There is much debate about what types of fish are safe to consume. Consumers can fish for information about healthy eating in their wallet thanks to a user-friendly card created by Dr. Charlie Santerre.
"There is a two-prong message that can be confusing when it comes to eating fish," said Dr. Santerre. "Fish has valuable health benefits, such as omega-3 fatty acids that benefit brain development in babies and cardiovascular health in adults. However, eating too much of certain fish can lead to higher mercury exposure which can harm your baby. This card is about getting the message out more efficiently that women should eat fish but also that not all fish are the same."
The "Fish for Your Health" card is available from the Indiana State Department of Health and its county offices, including: County Cooperative Extension offices; the Family Nutrition Program; and the Expanded Food and Nutrition Education Program. The card also will be distributed at the Indiana state fair and county fairs this summer. More than 300,000 cards have already been distributed.
The cards are designed to provide information for women who are pregnant, breastfeeding or who may become pregnant, as well as for young children. These groups can benefit from the healthy fats, such as docosahexaenoic acid (DHA) and eicosapentaenoic acid (EPA), that are found in fish, said Santerre. The 2004 Dietary Guidelines Advisory Committee recommended that women eat 8 ounces of fish per week in order to obtain the healthy nutrients found in fish.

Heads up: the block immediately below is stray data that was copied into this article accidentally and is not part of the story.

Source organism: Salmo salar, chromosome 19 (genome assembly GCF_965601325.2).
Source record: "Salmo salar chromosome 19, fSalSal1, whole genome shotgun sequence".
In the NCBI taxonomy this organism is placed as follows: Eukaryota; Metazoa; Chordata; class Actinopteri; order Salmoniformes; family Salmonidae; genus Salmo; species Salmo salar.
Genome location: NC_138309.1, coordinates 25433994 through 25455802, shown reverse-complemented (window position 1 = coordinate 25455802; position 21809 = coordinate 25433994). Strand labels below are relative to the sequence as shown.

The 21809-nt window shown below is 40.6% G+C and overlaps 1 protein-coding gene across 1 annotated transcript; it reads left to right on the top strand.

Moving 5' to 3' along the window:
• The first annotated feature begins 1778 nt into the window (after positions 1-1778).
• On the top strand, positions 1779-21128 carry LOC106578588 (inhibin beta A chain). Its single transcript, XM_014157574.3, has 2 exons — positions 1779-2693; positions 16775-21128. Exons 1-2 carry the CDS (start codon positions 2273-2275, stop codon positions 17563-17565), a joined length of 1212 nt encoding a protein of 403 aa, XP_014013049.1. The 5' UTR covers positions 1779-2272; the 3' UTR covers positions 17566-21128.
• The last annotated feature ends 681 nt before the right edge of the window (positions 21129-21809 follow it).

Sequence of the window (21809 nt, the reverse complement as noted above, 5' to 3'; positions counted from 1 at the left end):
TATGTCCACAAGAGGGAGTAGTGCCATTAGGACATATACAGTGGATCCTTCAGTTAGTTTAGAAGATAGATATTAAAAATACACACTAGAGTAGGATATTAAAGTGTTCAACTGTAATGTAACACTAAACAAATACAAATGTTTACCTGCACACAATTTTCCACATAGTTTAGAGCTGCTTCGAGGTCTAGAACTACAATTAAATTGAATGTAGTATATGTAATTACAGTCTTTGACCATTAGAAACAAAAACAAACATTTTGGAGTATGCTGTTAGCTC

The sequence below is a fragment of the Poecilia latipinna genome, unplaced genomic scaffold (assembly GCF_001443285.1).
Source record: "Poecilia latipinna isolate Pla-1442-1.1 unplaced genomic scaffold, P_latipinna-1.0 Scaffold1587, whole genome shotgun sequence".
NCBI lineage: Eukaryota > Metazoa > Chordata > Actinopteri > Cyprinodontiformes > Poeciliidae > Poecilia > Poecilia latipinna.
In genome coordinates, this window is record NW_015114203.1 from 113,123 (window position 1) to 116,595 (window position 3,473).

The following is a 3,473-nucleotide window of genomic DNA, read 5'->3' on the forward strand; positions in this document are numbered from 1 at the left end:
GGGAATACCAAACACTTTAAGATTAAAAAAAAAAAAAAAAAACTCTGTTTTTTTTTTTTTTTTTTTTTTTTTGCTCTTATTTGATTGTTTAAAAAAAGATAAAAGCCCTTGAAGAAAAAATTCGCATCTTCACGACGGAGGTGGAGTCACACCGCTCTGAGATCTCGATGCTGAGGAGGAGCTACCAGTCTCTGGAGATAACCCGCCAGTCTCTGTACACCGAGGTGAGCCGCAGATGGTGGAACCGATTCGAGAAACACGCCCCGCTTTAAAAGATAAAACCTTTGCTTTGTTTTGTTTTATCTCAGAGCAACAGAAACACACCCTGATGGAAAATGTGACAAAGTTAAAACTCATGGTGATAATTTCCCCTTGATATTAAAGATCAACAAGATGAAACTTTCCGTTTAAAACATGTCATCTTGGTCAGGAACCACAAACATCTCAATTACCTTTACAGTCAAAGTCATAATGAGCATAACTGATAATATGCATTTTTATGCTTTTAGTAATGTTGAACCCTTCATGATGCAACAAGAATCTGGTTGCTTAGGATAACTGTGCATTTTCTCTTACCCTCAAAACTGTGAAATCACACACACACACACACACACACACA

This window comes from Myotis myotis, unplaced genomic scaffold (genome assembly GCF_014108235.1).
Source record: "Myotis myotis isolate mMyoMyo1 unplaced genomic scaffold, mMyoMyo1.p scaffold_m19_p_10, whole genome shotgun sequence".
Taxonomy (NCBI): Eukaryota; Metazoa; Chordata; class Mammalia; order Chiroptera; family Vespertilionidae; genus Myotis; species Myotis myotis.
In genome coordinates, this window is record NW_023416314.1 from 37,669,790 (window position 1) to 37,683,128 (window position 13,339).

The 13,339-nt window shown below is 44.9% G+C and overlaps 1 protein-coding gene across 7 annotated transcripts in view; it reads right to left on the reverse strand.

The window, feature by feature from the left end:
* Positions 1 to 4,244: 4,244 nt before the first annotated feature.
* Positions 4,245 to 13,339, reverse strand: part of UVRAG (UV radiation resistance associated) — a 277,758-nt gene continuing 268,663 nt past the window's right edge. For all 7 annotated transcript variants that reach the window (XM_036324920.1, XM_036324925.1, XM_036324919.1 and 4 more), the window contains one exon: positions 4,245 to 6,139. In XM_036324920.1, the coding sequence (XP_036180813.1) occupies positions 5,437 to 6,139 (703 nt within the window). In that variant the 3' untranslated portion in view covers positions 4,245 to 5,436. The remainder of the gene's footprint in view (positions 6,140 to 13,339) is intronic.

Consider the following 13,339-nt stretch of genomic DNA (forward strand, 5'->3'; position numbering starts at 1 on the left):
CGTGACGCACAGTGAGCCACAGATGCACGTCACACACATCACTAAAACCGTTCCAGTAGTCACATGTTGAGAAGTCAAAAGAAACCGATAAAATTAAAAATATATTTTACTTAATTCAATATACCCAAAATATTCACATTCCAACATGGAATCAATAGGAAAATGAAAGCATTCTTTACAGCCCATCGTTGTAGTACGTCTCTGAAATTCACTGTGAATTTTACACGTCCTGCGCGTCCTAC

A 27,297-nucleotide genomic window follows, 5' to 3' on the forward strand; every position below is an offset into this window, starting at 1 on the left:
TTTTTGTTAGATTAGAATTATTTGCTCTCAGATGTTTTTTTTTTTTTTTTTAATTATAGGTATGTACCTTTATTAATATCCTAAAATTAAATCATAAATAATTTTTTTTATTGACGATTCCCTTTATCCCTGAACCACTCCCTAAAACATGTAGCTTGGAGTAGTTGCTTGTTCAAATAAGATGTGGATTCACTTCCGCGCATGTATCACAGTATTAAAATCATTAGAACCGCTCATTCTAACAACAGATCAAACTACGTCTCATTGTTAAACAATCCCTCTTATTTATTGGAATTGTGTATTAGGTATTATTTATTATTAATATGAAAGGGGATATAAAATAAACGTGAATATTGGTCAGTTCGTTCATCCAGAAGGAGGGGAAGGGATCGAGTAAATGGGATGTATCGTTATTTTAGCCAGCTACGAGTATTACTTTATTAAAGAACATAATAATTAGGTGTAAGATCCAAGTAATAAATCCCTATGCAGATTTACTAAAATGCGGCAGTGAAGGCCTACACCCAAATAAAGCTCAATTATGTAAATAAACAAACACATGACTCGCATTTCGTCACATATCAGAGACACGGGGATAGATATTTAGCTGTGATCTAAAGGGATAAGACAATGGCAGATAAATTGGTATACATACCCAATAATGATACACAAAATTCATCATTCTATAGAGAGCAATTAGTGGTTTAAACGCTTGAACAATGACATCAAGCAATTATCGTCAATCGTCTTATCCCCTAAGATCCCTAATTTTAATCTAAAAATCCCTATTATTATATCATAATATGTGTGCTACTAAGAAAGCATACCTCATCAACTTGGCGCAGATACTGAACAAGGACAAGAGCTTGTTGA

The card lists salmon, rainbow trout (farm-raised), herring, mackerel, sardines and whitefish as the best fish choices because they are lowest in mercury and highest in healthy fats. The card also highlights fish that have lower mercury levels, as well as fish childbearing-aged women should never eat because of high mercury levels, such as swordfish, shark, king mackerel and grouper.
IIf eaten regularly, mercury can harm the developing nervous system of a fetus or nursing infant. Pregnant or nursing women should also use caution when eating fish that is caught locally, Santerre said. The project is supported by the Indiana Department of Environmental Management and the Indiana State Department of Health. For more information visit the Fish Consumption Advisory website: http://fn.cfs.purdue.edu/fish4health/.